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450V Boost Converter

Boost Converter Capacitor Charger

The boost converter is a DC-DC converter, which basically stores energy in an inductor and then releases it. What happens is voltage is applied to the inductor, and current starts to flow through it. When the mosfet switches off the current flowing through the inductor can't stop immediately. In most cases this would result in the voltage at the mosfet drain rising until current can flow again (avalanching of the mosfet or just a dead mosfet), however the diode provides a path for the inductor current into the capacitor bank instead. So for each period energy is stored in the inductor and then sent onward to the capacitor. The 555 is used to continuously pulse the inductor. The reason storing energy in an inductor before sending it to a capacitor can be used to boost voltage is rather simple. As stated earlier the inductor current is unstoppable and is routed into the capacitor. This current represents energy stored in the inductor which is slowly flowing out of it again (actually the current ramping up during the on-time builds up a magnetic field, the field then decreases during off-time. The inductor's energy is stored in this changing field.) Since energy is stored in a capacitor as voltage difference between the plates and results from current "flowing" in the capacitor, the voltage must increase because the capacitor is accepting current from the inductor. To keep accepting more energy from the inductor the capacitor voltage must rise. NEVER run the boost converter without a capacitor as the inductor energy has to go somewhere, and avalanching through the IRFP450 is the only option left. The power dissipated in the mosfet will (unless properly heatsunk) quickly kill it.


The converter consumes around 3A, and is designed for 12V use. The charge time for a 4700µF, 430V bank is 30 seconds, meaning 15W of output power. W00t, 40% efficiency. Greater efficiencies have been reported however. When the desired voltage is reached the 555 is turned off automatically, and the LED lights. The actual boost converter section of the circuit consists of the 555 + timing components, IRFP450, inductor and 500V diode. The rest is just there to stop the circuit at the target voltage. The voltage sensing is based on a LM311 voltage comparator, which as the name indicates compares the voltages at it's inputs. If the positive input is greatest the output of the comparator is positive. If the negative input is greatest the output is negative, in this case 0V or ground. A voltage divider (the two 15k resistors)  is used to provide half of the supply voltage to the positive input. A 1M resistor combined with a 10k resistor and 10k potentiometer form a variable voltage divider. Look up calculators on the Internet to see how this works. The 1nF cap is there to stabilize the voltage. So with a voltage divider on the positive input providing 6V, and a variable voltage divider on the negative input, the comparator output will start high, and go low when the target voltage is reached. The comparator output is fed to the 555 reset pin, which is active low, meaning it will reset or inhibit the 555 when the target voltage is reached.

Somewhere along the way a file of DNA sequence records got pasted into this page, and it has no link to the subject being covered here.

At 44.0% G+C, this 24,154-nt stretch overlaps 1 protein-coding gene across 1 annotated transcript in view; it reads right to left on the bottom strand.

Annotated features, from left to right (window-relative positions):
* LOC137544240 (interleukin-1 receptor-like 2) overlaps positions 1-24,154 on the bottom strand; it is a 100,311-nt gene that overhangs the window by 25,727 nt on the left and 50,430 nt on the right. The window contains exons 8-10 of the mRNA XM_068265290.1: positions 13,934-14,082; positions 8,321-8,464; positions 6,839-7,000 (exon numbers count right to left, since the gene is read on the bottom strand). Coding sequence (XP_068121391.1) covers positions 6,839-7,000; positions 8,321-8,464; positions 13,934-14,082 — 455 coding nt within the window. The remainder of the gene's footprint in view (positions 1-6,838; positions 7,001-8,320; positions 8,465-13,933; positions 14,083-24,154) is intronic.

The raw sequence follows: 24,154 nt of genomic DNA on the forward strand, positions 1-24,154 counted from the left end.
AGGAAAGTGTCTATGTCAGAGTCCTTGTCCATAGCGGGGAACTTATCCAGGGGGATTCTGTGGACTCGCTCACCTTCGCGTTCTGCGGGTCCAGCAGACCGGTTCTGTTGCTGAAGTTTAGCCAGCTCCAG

Note: All resistors are 1/4W. The inductor should have a current handling capacity of at least 2A, and are often called chokes. Any value of 100 to 200µH will work. Other values close to this will also work to some degree. 

NEW! Make your own PCB!

I've made a PCB layout for using ExpressPCB so soldering the circuit together is easier if you can make PCBs. Some assumptions were made as to the diode package and inductor size, so check whether your components will fit first. Included in the zipped folder is a .pdf file, parts list, and drawing of component layout so ExpressPCB isn't required. Download PCB files. Reader Paul McInnis bravely tried the first revision of the PCB design, which gave me some insight on what needed to be changed.

PCB top  PCB under

Inductance and Frequency